4'. "(or if someone tells you: 8Do this or that98, and you do it without in the least "othering as to why and to what final purpose, you have already "ecome a tool for another8s will, having let yourself come under 3udgment. .f, however, you first pro"e your "rother8s intention and, having freely found within you the final purpose and that it is a worthy one "ecause love is its foundation, and you then do what your "rother asks you to do, you have acted as a free man and a true child of 6od, and not as a created "eing under 3udgment. 4*. "(or this in my opinion is the mighty difference "etween the true children of 6od and the created "eings, that the children shall "e as spontaneously active as 6od, their (ather, and as perfect in it as :e :imself is, "ecause they are :is perfect images. 4+. ",re the animals perchance capa"le of this; ) <h no, they must always fulfill the will of the =reator for their nature as such is already a carrier of the =reator8s will. &ut it is not so with humans, who are set to "e true children of 6od. 4-. To them 6od8s will is revealed so that they might 3udge the same at first with their own free spirit as the alone 3ust and true, recogni>e it, then make it their own and act in accordance with it. 40. "2hoever accepts the revelation and acts accordingly thinking he had to, is already 3udged. (or he does not act in accordance with the consensus of his own will with the divine will, "ut like a machine and he is and remains nevertheless dead "ecause he does not care a"out the full recognition of what is the divine will and its order, "ut, recogni>ing something as the divine will "y way of hearing ) usually through the mouth of a "oaster ), he does so without 3udging the 2hy and 2herefore. 41. "?ook, this is as such sheer idolatry for man there"y 3udges himself or rather, lets himself "e 3udged. ) and thus killed9 25. ",nd look, this is then also the difference "etween the free life and the life under coercion. &ut such a life is not yet a death of sin for sin means to recogni>e the roads of divine order, in so far as they are revealed ) and then spontaneously act contrary to the good 3udgment within one. 24. "&ehold, this then is real death. 2hy; &ecause sin is a crass distur) "ance of the divine order, which is not distur"ed "y any 3udgment, "ut the latter only hinders the freedom of the spirit. 22. "&ehold, dear Enoch, this is my opinion "ut now do declare also yours so that there"y we may arrive at a general verdict through which alone we can "e animated to the right action. &ut only if you wish. Amen."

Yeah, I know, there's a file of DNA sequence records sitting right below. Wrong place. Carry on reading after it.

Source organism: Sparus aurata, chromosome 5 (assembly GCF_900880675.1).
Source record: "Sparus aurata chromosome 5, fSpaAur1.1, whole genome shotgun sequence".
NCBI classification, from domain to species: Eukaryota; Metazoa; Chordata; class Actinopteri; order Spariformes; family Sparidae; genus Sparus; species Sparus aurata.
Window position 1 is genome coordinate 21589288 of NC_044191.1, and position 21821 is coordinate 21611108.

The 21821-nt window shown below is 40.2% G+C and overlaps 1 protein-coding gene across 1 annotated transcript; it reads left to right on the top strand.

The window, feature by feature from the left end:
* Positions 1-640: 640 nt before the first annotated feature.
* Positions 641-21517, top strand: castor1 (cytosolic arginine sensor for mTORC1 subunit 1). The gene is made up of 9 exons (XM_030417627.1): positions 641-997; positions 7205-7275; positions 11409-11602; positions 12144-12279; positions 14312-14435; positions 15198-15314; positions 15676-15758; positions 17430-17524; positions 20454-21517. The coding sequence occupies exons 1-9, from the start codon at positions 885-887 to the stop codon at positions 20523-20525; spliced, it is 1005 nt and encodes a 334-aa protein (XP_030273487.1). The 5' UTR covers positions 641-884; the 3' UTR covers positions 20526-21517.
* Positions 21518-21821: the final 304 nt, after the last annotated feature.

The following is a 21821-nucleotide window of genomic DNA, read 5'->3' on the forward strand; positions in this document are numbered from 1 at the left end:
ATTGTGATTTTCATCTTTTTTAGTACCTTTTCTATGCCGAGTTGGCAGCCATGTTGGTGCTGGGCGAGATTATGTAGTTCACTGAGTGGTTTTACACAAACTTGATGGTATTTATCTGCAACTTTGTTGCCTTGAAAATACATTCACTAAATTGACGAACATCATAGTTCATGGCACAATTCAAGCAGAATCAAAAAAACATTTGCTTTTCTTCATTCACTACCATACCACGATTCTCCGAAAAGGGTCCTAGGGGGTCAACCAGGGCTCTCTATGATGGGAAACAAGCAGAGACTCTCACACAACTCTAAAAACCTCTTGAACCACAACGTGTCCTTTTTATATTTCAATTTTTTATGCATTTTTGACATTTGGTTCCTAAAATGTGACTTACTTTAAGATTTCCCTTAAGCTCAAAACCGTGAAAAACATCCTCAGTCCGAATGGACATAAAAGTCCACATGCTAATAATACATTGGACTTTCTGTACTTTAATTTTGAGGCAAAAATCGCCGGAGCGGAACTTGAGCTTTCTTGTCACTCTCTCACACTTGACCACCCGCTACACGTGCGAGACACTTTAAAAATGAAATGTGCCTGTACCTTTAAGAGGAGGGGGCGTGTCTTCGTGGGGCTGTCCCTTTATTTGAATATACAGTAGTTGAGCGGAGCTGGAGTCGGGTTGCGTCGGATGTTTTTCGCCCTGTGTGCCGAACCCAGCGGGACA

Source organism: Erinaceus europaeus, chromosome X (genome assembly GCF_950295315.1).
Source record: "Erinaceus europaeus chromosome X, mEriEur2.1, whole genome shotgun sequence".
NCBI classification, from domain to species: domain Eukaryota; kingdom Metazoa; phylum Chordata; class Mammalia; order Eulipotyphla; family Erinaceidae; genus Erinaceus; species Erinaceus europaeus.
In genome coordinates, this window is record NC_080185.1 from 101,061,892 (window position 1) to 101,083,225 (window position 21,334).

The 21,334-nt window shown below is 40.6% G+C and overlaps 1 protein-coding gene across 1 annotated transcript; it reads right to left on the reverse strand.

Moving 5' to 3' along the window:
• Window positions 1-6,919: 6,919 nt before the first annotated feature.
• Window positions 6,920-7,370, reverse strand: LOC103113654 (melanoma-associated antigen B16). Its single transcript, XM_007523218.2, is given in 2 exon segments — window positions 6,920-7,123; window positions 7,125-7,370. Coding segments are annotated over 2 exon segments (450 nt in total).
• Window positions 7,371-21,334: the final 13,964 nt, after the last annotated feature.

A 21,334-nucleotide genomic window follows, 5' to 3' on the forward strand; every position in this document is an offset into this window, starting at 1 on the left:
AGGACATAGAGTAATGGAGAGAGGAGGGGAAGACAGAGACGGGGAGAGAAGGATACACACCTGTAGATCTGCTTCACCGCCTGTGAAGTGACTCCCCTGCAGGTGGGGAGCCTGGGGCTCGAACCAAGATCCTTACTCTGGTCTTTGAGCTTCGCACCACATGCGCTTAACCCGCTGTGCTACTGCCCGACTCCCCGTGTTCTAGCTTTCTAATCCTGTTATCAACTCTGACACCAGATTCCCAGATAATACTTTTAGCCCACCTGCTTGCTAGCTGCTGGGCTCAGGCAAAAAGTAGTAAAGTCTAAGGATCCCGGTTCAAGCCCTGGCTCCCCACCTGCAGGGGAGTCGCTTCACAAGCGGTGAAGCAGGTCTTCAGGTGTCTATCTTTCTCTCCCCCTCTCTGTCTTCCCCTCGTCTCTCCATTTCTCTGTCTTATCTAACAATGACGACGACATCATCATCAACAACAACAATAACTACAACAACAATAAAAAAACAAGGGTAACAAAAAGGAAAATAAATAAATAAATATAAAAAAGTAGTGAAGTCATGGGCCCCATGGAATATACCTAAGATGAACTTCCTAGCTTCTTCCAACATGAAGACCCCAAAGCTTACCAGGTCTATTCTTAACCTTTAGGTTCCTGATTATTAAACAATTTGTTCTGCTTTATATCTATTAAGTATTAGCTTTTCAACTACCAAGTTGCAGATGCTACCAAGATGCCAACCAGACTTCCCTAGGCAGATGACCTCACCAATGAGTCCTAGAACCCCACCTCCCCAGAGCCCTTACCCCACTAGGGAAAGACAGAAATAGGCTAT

Coerced Obedience vs Free, Willing, Loving Obedience